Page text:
The Vickers Wellesley was a British 1930s light bomber built by Vickers-Armstrongs for the Royal Air Force. While it was obsolete by the start of the Second World War, and unsuited to the European air war, the Wellesley was successfully used in the desert theatres of East Africa, Egypt and the Middle East.
The design originated from the Air Ministry Specification G.4/31 which called for a General Purpose aircraft, capable of carrying out level bombing, army co-operation, dive bombing, reconnaissance, casualty evacuation and torpedo bombing. The Vickers Type 253, which used a radical geodesic airframe construction that was derived from that used by Barnes Wallis in the airship R100, was tested against the specification along with the Fairey G.4/31, Westland PV-7, Handley Page HP.47, Armstrong Whitworth A.W.19, Blackburn B-7, Hawker P.V.4 and the Parnall G.4/31. The Type 253 was declared the winner, with 150 being ordered.
The Vickers Type 246 monoplane, which used the same geodetic design principles for both the fuselage and wings, was then built as a private venture, first flying on the 19 June 1935 and offered to the RAF. This had superior performance, but did not attempt to meet the multi-role requirements of the specification, being designed as a bomber only. An initial order for 96 Type 246s was substituted for the Type 253 order. The RAF ultimately ordered a total of 176 as the Wellesley, to a newly written specification 22/35, with a 14-month production run starting in March 1937.
The Wellesley was a single-engined monoplane with a very high aspect ratio wing, and a manually operated, retractable undercarriage. As it was not known how the geodetic structure could cope with being disrupted by a bomb bay, the Wellesley's bomb load was carried in two streamlined panniers under the wings. The Wellesley Mk I had two separate cockpits, but this was changed in the Wellesley Mk II to a single-piece cockpit canopy covering both the pilot and navigator positions.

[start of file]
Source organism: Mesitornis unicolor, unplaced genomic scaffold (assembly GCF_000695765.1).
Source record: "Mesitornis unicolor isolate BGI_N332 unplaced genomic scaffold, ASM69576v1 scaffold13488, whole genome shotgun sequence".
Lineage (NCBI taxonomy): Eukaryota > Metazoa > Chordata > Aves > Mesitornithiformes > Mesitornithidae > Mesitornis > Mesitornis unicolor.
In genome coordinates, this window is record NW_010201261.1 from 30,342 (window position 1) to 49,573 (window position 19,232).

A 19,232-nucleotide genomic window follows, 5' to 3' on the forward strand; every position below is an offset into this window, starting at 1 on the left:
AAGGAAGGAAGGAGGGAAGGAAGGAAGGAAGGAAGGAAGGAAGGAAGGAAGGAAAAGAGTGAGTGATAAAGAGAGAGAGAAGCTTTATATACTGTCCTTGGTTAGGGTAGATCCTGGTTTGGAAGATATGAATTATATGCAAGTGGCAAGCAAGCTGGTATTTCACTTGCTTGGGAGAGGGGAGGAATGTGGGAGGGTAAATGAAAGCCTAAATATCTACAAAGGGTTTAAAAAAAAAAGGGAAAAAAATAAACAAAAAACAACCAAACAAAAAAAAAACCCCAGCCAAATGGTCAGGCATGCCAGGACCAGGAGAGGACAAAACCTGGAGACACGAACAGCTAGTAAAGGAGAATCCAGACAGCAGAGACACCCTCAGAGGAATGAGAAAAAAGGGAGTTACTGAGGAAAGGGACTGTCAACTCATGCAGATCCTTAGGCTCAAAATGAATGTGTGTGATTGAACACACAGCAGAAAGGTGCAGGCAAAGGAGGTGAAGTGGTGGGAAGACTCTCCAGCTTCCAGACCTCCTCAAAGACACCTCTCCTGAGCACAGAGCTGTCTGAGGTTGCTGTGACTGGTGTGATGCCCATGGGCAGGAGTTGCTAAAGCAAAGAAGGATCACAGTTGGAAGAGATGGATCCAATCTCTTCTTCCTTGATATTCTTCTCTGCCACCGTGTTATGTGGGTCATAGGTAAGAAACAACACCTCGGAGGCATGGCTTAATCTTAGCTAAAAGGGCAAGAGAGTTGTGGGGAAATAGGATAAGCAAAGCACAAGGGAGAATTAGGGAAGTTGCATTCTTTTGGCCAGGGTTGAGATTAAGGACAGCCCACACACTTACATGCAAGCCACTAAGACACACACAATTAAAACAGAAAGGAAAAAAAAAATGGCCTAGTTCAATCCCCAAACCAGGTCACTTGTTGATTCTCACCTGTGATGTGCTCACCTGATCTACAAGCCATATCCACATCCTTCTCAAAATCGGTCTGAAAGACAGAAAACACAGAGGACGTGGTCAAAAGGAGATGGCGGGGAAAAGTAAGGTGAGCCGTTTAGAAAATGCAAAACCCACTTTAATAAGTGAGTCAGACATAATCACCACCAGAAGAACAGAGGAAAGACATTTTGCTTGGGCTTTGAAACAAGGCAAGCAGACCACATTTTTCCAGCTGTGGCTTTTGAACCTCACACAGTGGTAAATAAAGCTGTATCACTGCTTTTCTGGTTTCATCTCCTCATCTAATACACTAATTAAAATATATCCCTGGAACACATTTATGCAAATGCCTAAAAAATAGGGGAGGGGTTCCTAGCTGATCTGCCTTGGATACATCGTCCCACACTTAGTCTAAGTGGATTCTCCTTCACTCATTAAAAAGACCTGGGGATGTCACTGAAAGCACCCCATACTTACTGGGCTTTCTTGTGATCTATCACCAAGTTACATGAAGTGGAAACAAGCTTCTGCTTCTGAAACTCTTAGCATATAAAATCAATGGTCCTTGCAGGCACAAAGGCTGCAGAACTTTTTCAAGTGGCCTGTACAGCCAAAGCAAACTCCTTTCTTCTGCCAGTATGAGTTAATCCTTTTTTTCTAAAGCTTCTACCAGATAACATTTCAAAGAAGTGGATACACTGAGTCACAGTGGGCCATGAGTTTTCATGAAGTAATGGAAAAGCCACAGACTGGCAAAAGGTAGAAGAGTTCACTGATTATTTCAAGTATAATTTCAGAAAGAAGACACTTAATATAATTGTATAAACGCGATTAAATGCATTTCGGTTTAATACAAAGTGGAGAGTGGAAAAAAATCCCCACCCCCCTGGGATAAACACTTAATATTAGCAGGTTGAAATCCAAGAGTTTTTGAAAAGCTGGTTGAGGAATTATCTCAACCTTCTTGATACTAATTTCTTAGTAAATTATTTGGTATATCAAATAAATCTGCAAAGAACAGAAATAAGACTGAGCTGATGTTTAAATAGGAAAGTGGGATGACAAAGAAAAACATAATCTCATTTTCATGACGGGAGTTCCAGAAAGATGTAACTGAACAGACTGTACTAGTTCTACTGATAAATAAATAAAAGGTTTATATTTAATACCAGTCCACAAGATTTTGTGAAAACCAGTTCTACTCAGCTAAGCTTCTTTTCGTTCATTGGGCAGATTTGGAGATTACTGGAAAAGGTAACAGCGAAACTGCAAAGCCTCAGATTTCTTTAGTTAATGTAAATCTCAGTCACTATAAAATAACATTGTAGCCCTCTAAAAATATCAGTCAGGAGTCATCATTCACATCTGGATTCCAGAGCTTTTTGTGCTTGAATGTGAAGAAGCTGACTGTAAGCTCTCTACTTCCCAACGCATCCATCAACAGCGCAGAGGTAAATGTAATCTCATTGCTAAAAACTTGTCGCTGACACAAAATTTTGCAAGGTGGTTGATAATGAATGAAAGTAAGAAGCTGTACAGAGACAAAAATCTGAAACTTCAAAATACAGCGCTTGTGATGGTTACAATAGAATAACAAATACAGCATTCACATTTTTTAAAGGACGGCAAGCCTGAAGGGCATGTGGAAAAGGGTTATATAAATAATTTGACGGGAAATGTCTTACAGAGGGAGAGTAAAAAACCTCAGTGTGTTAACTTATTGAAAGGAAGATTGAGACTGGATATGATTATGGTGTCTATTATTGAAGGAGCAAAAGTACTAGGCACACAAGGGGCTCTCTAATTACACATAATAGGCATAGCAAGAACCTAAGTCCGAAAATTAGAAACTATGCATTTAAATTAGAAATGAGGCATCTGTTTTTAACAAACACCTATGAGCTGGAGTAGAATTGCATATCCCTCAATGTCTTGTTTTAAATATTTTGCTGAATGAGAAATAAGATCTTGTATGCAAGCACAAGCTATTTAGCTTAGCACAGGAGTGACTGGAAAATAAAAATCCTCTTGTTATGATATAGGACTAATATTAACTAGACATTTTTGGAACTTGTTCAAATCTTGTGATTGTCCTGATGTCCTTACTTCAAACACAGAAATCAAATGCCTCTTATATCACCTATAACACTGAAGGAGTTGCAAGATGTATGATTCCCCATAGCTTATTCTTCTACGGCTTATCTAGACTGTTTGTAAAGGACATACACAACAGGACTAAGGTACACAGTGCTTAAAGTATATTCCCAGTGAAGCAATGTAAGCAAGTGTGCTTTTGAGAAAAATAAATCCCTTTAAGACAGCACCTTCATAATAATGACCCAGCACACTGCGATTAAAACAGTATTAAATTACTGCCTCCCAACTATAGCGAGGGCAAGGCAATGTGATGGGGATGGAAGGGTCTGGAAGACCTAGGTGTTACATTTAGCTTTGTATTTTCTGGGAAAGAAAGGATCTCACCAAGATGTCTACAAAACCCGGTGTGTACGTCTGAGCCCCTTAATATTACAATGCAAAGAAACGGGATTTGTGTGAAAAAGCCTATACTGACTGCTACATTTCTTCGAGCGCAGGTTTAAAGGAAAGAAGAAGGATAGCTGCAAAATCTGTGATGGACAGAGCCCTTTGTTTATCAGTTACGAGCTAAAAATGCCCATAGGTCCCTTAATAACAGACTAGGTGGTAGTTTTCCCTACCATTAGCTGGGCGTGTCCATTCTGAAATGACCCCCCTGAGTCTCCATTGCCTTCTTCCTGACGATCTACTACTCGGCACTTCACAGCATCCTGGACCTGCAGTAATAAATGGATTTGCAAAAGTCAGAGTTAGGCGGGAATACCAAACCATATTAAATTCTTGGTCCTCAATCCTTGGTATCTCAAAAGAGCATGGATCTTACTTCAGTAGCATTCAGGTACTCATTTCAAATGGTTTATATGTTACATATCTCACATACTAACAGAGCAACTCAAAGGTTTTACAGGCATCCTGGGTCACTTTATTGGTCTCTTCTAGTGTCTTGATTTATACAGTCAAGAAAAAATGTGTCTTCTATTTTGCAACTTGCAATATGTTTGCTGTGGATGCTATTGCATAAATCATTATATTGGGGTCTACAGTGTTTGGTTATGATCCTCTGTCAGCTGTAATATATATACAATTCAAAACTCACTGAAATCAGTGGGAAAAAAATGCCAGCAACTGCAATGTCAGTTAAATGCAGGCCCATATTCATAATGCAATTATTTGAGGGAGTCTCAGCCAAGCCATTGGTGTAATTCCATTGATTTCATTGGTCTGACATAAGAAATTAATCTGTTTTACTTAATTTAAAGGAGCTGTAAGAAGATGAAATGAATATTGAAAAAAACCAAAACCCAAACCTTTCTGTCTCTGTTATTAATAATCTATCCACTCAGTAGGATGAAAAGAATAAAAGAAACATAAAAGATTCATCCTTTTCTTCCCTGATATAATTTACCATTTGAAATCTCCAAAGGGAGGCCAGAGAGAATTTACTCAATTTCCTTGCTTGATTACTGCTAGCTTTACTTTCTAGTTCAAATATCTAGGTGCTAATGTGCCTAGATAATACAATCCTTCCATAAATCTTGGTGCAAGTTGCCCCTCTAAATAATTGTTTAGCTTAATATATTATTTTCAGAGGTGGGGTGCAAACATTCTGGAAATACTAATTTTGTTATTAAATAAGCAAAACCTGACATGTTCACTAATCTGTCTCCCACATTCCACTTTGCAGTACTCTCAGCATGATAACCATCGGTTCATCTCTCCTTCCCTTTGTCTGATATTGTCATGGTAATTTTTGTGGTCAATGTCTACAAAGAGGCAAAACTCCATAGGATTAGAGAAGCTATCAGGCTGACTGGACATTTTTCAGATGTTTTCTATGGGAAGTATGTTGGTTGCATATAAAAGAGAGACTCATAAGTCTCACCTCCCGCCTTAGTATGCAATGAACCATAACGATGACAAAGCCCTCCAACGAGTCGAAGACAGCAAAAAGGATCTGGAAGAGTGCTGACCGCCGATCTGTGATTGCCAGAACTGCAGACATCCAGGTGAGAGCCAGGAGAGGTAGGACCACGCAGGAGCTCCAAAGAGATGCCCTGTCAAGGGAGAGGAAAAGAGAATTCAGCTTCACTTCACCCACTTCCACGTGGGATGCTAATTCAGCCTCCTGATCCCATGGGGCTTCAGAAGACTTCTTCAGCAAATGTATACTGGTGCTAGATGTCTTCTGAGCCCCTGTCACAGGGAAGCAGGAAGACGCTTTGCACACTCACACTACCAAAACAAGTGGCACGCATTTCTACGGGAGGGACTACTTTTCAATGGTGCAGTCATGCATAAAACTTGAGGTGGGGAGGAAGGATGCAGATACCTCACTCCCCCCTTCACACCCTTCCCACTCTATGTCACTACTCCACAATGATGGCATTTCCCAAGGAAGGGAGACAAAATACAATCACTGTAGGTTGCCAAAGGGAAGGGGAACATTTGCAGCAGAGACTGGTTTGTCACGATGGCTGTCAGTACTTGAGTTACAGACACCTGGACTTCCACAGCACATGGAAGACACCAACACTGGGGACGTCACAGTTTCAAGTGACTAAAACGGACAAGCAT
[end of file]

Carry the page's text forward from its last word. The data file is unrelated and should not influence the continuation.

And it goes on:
The RAF received its first Wellesleys in April 1937, serving with No.76 Squadron at Finningley, and eventually equipped six RAF Bomber Command squadrons in the UK. Five aircraft with provisions for three crew members were modified for long-range work with the RAF Long-Range Development Flight. Additional modifications included the fitting of Pegasus XXII engines and extra fuel tanks. On 5 November 1938, three of them under command of S/L R. Kellett flew non-stop for two days from Ismailia, Egypt to Darwin, Australia (7,162 miles, 11,525 km) setting a world distance record. All three aircraft succeeded in breaking the existing record, but No. 2 aircraft landed in West Timor, 500 miles short of the final objective. The Wellesley's record remained unbroken until November 1945.
The primary use of the Wellesley during the Second World War was in overseas theatres of operation, mainly in the Middle East, with only four examples remaining in Britain at the start of the war. Among its significant wartime operations was the bombing of Addis Ababa in August 1940, remaining in the region until 1941 performing maritime reconnaissance duties.
While the Wellesley was not a significant combat aircraft, the design principles that were tested in its construction were put to good use with the Wellington medium bomber that became one of the main types of Bomber Command in the early years of the European war.